Grant-writing is an essential skill for researchers, but grad students often don't acquire the ability until well into graduate school or later. The sooner you learn this vital craft, however, the better off you'll be: Grant money can help finance your education and, indeed, all of your future research. Applying the effort now will pay handsomely as you continue on your career path.
Probably the most comprehensive grants available for psychology graduate students are the National Institutes of Health (NIH) National Research Service Awards, otherwise known as F31s. These training grants provide most of the money for your education and help link you to your mentor's funding stream, but many students don't know about them or fail to apply for them, says Virginia Commonwealth University (VCU) psychologist Thomas Eissenberg, PhD, whose grant-writing course at VCU has helped many of his graduate students secure F31s.
"These F31s are great opportunities for students; they really need to find a way to apply for one," Eissenberg maintains. "It's an item that's going to sit on their CVs for the rest of their lives." Plus, grant monies can provide prestige: "It's no trivial item to say in your first job interview, 'I already have experience bringing in research dollars,'" he notes.
Apart from F31s, there's a wide range of smaller grants, fellowships and dissertation awards available through NIH, the National Science Foundation (NSF), government departments such as the U.S. Department of Education and Department of Justice, and private foundations. Minority students and students with disabilities likewise have special grant opportunities (see Grant Resources).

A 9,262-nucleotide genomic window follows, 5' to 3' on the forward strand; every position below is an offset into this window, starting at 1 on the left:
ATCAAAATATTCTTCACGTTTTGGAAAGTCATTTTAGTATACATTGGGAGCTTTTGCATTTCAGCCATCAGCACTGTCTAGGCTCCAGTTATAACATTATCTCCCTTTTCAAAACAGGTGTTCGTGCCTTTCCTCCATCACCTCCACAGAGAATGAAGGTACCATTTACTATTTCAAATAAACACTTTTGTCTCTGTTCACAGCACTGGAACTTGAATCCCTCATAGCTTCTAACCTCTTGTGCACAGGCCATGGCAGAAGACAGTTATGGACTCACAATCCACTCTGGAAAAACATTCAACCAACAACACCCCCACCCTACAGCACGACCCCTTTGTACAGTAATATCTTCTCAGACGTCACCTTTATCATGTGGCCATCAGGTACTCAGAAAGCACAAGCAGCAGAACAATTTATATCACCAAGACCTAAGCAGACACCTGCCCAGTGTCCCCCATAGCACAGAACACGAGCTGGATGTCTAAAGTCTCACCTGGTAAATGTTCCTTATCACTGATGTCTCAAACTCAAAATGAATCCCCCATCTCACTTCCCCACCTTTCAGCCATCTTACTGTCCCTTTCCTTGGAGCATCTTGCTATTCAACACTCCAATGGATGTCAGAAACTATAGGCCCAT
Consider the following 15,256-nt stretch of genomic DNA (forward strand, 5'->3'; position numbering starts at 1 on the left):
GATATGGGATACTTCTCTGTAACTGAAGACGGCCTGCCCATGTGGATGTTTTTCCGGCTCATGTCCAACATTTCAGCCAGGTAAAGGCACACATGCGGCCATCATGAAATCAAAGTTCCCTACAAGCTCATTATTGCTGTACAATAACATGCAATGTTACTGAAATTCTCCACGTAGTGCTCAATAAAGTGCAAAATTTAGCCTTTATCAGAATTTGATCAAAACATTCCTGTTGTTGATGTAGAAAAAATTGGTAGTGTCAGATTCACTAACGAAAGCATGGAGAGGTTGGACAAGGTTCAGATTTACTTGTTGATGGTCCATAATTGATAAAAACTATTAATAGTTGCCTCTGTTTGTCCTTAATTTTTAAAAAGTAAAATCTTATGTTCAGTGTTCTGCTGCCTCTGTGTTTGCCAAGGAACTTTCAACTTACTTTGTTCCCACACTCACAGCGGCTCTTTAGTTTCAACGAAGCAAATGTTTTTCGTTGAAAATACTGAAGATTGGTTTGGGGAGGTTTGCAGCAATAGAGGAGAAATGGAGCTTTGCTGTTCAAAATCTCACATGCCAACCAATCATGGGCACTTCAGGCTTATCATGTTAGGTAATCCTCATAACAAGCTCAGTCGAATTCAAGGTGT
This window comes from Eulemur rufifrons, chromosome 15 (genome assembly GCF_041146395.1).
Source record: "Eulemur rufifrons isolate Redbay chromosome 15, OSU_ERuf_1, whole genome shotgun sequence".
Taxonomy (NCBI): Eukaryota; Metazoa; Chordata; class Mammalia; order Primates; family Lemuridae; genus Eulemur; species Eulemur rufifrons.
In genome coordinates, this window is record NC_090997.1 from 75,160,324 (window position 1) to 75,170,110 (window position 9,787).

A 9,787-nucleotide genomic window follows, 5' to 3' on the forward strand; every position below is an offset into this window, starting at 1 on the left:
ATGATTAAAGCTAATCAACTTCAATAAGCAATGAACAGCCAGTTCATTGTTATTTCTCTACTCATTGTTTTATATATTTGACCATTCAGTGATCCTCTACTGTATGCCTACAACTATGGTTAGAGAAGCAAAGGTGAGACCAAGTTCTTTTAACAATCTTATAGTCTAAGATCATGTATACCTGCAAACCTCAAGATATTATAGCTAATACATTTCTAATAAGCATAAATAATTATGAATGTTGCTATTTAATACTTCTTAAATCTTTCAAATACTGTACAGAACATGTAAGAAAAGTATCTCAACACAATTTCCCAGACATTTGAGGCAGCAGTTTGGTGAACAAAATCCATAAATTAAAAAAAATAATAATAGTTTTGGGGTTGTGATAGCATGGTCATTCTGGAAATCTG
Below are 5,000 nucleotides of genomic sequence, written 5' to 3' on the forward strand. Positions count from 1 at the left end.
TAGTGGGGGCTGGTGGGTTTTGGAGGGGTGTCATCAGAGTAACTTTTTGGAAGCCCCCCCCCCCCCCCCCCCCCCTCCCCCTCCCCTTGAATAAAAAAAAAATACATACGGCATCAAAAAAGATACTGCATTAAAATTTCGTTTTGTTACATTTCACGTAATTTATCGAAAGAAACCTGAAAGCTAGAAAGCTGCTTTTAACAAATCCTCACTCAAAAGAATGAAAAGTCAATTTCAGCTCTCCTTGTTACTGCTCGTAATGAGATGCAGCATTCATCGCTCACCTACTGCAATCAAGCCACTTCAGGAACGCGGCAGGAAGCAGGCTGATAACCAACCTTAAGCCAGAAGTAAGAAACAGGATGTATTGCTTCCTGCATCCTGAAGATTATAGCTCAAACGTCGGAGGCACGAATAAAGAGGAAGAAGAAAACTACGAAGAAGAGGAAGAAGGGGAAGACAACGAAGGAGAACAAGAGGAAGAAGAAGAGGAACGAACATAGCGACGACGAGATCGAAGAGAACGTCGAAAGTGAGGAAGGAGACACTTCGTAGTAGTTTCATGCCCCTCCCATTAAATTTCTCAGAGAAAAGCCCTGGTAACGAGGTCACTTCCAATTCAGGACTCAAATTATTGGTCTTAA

Here's how to tap into these funding streams.
Begin planning your research goals early in grad school with the aim of developing a grant application, advises Barbara McCrady, PhD, director of clinical training at Rutgers University's department of psychology. Grad school goes by fast, and grant applications take a long time to process—up to nine months from start to finish.
"By the end of the second year of grad school, you should be seriously working on a research plan that you can turn into a grant application," McCrady says. "Starting your process by then may give you two or more years of funding."
Good grant-writing guidance can be invaluable, says Alison Breland, a VCU grad student who won three years of F31 funding by taking Eissenberg's class.
"Grant-writing is integral to graduate students who plan to go into academia when they finish school," says Breland, "but no one teaches you how to do it. Before I took Tom's class, I didn't know anything about where you get grants, how you learn which ones are available, how difficult or easy they are to get, and what they'll pay for."
If your institution or department doesn't offer such a class, ask it to develop one, she advises. Barring that, excellent grant-writing resources exist on the Web and elsewhere; NIH, for instance, devotes an entire section of its Web site to writing a topnotch grant (see Grant Resources).
Find professors in your area who have written successful grants and garner their advice. Get mentors, related experts and fellow students to read drafts as you proceed.
And don't hesitate to go outside your department, says John Grabowski, PhD, an NIH reviewer and professor of psychiatry and behavioral sciences at the University of Texas Health Science Center. "It would be unfortunate to have a Nobel Prize winner in the next building whose work is related to yours and not get their input," he explains.
On a practical note, give people sections of your application to read rather than the whole thing—they're more likely to pay attention to the details. Use those comments, Grabowski adds, as you draft additional sections. Also, read your manuscript aloud to peers or have them read it to you, says Eissenberg—it's amazing what errors you'll catch.
Follow your interests
While you might be tempted to seek research dollars in a trendy funding area, stick with your most basic loves, advises Grabowski.